Appeal from the Circuit Court of Cook County Honorable Jesse G. Reyes, Judge Presiding.
The opinion of the court was delivered by: Presiding Justice O'mara Frossard
Following a bench trial, defendant Rosbel Briseno was convicted of driving under the influence (DUI) of cannabis in violation of section 11-501 (a)(6) of the Illinois Vehicle Code. 625 ILCS 5/11-501(a)(6) (West 2000). He was sentenced to two years of court supervision and a $200 fine. On appeal defendant contends as follows: (1) the trial court erred in denying defendant's motion to suppress his statement; (2) section 11-501(a)(6) is unconstitutionally vague; and (3) the State failed to prove defendant guilty beyond a reasonable doubt. For the reasons that follow, we affirm.
At trial, Chicago Police Officer Randolph Stevens was the only witness to testify. Defendant was stopped at a DUI roadblock on Stoney Island Avenue, on October 7, 2000, at approximately 12:30 a.m. Officer Stevens testified that he observed defendant driving a minivan. Officer Flores ordered defendant to exit his vehicle and he was escorted by a policeman to the investigation area about 10 feet away. Officer Stevens testified that defendant's vehicle and breath smelled of cannabis.
Officer Stevens asked defendant if he had smoked marijuana that evening. Defendant told the officer that he smoked marijuana in his vehicle, just before driving it. Officer Stevens asked defendant to perform field sobriety tests. Defendant had some trouble performing the tests, swaying moderately back and forth and extending his arms for balance. Officer Stevens testified that defendant had the odor of cannabis on his breath and in his vehicle, his eyes were dilated, his speech was slurred, and his motor skills were slower than average. Based on these factors and defendant's admission, Officer Stevens arrested defendant and took him to the police station.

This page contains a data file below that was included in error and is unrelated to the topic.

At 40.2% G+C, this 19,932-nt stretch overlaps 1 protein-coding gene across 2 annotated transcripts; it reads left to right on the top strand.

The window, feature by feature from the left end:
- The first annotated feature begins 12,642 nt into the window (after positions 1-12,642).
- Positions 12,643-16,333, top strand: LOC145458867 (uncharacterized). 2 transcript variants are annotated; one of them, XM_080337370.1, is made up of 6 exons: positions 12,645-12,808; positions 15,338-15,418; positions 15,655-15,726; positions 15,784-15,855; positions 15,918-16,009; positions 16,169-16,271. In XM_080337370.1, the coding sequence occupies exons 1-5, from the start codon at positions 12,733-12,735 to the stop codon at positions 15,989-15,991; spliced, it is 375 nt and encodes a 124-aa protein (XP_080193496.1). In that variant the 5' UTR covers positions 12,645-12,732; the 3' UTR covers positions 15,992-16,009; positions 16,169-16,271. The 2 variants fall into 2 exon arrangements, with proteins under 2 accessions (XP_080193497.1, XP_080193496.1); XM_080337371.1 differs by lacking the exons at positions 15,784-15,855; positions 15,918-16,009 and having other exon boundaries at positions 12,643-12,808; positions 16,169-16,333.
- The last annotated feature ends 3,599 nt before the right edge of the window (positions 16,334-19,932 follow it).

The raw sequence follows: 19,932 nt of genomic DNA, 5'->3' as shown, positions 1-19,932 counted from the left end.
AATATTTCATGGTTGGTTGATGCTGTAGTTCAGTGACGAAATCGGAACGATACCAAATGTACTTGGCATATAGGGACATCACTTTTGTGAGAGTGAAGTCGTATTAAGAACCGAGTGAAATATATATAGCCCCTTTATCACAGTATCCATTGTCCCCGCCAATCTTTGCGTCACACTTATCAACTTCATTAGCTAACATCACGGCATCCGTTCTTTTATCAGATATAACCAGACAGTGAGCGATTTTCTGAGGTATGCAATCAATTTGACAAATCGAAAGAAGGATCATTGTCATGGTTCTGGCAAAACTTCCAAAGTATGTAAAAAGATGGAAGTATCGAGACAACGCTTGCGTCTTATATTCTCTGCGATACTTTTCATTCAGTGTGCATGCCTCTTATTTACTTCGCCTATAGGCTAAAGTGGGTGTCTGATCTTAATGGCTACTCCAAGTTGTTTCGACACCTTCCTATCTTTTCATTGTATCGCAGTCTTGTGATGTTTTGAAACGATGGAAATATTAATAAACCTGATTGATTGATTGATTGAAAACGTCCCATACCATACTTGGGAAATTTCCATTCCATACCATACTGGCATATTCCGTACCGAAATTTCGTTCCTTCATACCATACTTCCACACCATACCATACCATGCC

Defendant moved to suppress his admission because he had not been advised of his Miranda rights at the time he made the admission. The motion to suppress was heard in conjunction with the trial. The trial court denied the motion to suppress the statement.
Defendant was found guilty of driving under the influence of cannabis. The trial court denied defendant's motion for a new trial and sentenced defendant to two years of court supervision and a $200 fine. This appeal follows.
MOTION TO SUPPRESS STATEMENT
Defendant argues the court erred by not suppressing his statement because he made an incriminating admission to the police resulting from custodial interrogation without the benefit of Miranda warnings. Defendant contends that the failure to "Mirandize" before the custodial interrogation violated his fifth amendment right under the United States Constitution not to be compelled to incriminate himself. The State argues that defendant was not in custody at the time of his admission and, therefore, Miranda warnings were not required and no fifth amendment violation occurred.